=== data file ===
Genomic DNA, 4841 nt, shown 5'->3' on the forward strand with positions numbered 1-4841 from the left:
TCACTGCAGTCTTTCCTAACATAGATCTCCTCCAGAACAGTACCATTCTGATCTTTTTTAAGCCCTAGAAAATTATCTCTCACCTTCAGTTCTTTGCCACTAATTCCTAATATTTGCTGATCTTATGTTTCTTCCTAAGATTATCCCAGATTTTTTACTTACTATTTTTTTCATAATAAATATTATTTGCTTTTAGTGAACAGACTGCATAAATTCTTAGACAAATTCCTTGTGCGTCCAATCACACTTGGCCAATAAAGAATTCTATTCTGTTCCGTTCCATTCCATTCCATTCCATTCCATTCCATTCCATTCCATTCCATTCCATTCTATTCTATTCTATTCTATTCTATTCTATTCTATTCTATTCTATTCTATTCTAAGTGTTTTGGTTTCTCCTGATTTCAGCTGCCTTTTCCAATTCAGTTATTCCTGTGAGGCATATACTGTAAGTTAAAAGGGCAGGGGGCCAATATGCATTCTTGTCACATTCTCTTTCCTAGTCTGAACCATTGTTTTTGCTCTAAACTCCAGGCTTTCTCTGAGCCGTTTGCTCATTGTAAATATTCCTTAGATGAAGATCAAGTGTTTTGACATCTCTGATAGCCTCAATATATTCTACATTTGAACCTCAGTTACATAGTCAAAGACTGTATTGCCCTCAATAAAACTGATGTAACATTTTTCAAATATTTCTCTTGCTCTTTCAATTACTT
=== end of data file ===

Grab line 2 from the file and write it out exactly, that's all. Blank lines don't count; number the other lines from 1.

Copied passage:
TCACTGCAGTCTTTCCTAACATAGATCTCCTCCAGAACAGTACCATTCTGATCTTTTTTAAGCCCTAGAAAATTATCTCTCACCTTCAGTTCTTTGCCACTAATTCCTAATATTTGCTGATCTTATGTTTCTTCCTAAGATTATCCCAGATTTTTTACTTACTATTTTTTTCATAATAAATATTATTTGCTTTTAGTGAACAGACTGCATAAATTCTTAGACAAATTCCTTGTGCGTCCAATCACACTTGGCCAATAAAGAATTCTATTCTGTTCCGTTCCATTCCATTCCATTCCATTCCATTCCATTCCATTCCATTCCATTCCATTCTATTCTATTCTATTCTATTCTATTCTATTCTATTCTATTCTATTCTATTCTAAGTGTTTTGGTTTCTCCTGATTTCAGCTGCCTTTTCCAATTCAGTTATTCCTGTGAGGCATATACTGTAAGTTAAAAGGGCAGGGGGCCAATATGCATTCTTGTCACATTCTCTTTCCTAGTCTGAACCATTGTTTTTGCTCTAAACTCCAGGCTTTCTCTGAGCCGTTTGCTCATTGTAAATATTCCTTAGATGAAGATCAAGTGTTTTGACATCTCTGATAGCCTCAATATATTCTACATTTGAACCTCAGTTACATAGTCAAAGACTGTATTGCCCTCAATAAAACTGATGTAACATTTTTCAAATATTTCTCTTGCTCTTTCAATTACTT